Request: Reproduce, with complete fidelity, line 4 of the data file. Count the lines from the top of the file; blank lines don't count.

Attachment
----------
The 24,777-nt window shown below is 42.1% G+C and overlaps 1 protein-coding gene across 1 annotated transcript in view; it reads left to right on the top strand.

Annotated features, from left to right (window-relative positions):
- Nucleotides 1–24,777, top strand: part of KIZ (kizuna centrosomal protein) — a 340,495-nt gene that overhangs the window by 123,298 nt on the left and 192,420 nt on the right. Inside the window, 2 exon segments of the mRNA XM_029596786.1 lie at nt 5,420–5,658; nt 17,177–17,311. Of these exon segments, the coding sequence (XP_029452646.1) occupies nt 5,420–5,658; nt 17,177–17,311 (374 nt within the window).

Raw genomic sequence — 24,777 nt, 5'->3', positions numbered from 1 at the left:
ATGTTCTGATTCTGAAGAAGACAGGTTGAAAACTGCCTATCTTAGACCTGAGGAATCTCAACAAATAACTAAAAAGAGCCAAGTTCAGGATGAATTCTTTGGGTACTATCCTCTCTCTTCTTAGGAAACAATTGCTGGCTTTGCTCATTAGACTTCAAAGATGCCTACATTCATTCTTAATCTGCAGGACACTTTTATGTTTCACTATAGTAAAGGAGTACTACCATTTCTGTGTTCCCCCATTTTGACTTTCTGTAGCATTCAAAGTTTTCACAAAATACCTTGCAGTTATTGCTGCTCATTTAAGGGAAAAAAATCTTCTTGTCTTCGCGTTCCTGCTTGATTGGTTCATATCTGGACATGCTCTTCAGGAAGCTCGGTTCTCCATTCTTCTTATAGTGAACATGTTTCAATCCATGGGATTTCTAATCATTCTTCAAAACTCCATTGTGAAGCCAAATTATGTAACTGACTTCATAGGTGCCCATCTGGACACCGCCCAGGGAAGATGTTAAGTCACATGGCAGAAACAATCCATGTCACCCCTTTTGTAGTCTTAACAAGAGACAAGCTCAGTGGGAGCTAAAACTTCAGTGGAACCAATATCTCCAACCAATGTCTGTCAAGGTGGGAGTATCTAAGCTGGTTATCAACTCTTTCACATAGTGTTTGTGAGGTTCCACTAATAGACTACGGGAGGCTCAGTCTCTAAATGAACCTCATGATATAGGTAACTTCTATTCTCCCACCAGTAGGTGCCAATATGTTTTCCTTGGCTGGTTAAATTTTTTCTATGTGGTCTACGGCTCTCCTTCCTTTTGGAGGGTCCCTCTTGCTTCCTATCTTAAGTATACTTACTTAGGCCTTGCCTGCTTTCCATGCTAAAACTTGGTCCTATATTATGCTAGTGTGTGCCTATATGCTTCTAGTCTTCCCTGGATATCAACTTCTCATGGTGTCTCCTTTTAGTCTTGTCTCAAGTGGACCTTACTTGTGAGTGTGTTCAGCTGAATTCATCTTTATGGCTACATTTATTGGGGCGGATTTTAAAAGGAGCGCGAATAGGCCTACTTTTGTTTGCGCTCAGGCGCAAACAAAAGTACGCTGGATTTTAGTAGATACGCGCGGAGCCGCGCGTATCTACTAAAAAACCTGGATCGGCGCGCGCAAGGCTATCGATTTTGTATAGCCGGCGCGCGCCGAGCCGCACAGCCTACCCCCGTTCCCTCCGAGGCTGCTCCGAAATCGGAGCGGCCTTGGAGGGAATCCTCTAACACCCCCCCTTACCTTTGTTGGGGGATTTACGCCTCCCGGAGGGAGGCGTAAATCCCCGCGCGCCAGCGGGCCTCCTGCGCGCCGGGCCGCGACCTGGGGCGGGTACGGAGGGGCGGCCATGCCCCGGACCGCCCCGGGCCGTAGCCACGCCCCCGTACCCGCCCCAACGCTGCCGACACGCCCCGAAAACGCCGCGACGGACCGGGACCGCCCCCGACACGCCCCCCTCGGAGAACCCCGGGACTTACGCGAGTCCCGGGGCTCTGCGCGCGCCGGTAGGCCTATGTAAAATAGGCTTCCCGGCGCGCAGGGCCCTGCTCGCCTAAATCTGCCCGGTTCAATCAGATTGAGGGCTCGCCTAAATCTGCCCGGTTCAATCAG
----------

Raw genomic sequence — 24,777 nt, 5'->3', positions numbered from 1 at the left: